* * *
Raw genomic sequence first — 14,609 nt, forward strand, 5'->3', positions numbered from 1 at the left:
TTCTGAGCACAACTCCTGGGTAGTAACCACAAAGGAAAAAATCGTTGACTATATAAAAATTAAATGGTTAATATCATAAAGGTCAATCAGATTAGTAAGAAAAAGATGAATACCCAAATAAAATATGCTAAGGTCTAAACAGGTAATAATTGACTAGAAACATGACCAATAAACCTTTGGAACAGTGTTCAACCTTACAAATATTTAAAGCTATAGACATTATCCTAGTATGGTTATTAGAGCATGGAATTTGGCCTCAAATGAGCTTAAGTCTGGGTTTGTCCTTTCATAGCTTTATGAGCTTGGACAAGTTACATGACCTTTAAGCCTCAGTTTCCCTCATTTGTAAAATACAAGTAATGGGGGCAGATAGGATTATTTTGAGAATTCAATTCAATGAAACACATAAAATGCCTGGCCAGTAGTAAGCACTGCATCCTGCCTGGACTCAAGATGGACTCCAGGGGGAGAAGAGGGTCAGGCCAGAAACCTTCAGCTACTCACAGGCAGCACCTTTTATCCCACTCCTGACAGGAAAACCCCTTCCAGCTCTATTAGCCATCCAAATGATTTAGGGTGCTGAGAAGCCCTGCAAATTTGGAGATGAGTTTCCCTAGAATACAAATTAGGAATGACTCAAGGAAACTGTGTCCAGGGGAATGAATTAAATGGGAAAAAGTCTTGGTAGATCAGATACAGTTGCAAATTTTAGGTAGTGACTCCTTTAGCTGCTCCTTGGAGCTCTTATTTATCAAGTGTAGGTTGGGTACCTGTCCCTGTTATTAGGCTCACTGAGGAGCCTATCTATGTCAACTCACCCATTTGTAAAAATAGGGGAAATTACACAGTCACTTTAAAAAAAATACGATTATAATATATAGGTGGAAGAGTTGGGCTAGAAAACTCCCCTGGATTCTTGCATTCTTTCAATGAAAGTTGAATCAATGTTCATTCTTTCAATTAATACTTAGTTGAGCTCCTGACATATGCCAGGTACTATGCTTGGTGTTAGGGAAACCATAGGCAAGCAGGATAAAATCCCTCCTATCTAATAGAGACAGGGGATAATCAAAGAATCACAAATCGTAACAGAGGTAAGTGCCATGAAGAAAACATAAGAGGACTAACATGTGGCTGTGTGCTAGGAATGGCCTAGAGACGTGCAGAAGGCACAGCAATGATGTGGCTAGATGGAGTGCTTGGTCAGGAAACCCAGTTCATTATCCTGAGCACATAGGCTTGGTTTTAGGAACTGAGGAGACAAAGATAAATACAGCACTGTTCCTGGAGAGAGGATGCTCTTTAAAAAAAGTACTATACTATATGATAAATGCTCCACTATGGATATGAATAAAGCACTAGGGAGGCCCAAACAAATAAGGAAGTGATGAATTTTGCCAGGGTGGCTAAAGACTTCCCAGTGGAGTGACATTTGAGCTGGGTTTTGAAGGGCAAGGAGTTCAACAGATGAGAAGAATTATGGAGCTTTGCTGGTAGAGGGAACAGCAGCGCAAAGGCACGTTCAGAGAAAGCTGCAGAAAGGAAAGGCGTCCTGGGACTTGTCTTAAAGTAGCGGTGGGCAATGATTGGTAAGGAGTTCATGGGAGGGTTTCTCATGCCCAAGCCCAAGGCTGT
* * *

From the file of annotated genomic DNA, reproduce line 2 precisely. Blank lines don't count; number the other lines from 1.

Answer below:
TTCTGAGCACAACTCCTGGGTAGTAACCACAAAGGAAAAAATCGTTGACTATATAAAAATTAAATGGTTAATATCATAAAGGTCAATCAGATTAGTAAGAAAAAGATGAATACCCAAATAAAATATGCTAAGGTCTAAACAGGTAATAATTGACTAGAAACATGACCAATAAACCTTTGGAACAGTGTTCAACCTTACAAATATTTAAAGCTATAGACATTATCCTAGTATGGTTATTAGAGCATGGAATTTGGCCTCAAATGAGCTTAAGTCTGGGTTTGTCCTTTCATAGCTTTATGAGCTTGGACAAGTTACATGACCTTTAAGCCTCAGTTTCCCTCATTTGTAAAATACAAGTAATGGGGGCAGATAGGATTATTTTGAGAATTCAATTCAATGAAACACATAAAATGCCTGGCCAGTAGTAAGCACTGCATCCTGCCTGGACTCAAGATGGACTCCAGGGGGAGAAGAGGGTCAGGCCAGAAACCTTCAGCTACTCACAGGCAGCACCTTTTATCCCACTCCTGACAGGAAAACCCCTTCCAGCTCTATTAGCCATCCAAATGATTTAGGGTGCTGAGAAGCCCTGCAAATTTGGAGATGAGTTTCCCTAGAATACAAATTAGGAATGACTCAAGGAAACTGTGTCCAGGGGAATGAATTAAATGGGAAAAAGTCTTGGTAGATCAGATACAGTTGCAAATTTTAGGTAGTGACTCCTTTAGCTGCTCCTTGGAGCTCTTATTTATCAAGTGTAGGTTGGGTACCTGTCCCTGTTATTAGGCTCACTGAGGAGCCTATCTATGTCAACTCACCCATTTGTAAAAATAGGGGAAATTACACAGTCACTTTAAAAAAAATACGATTATAATATATAGGTGGAAGAGTTGGGCTAGAAAACTCCCCTGGATTCTTGCATTCTTTCAATGAAAGTTGAATCAATGTTCATTCTTTCAATTAATACTTAGTTGAGCTCCTGACATATGCCAGGTACTATGCTTGGTGTTAGGGAAACCATAGGCAAGCAGGATAAAATCCCTCCTATCTAATAGAGACAGGGGATAATCAAAGAATCACAAATCGTAACAGAGGTAAGTGCCATGAAGAAAACATAAGAGGACTAACATGTGGCTGTGTGCTAGGAATGGCCTAGAGACGTGCAGAAGGCACAGCAATGATGTGGCTAGATGGAGTGCTTGGTCAGGAAACCCAGTTCATTATCCTGAGCACATAGGCTTGGTTTTAGGAACTGAGGAGACAAAGATAAATACAGCACTGTTCCTGGAGAGAGGATGCTCTTTAAAAAAAGTACTATACTATATGATAAATGCTCCACTATGGATATGAATAAAGCACTAGGGAGGCCCAAACAAATAAGGAAGTGATGAATTTTGCCAGGGTGGCTAAAGACTTCCCAGTGGAGTGACATTTGAGCTGGGTTTTGAAGGGCAAGGAGTTCAACAGATGAGAAGAATTATGGAGCTTTGCTGGTAGAGGGAACAGCAGCGCAAAGGCACGTTCAGAGAAAGCTGCAGAAAGGAAAGGCGTCCTGGGACTTGTCTTAAAGTAGCGGTGGGCAATGATTGGTAAGGAGTTCATGGGAGGGTTTCTCATGCCCAAGCCCAAGGCTGT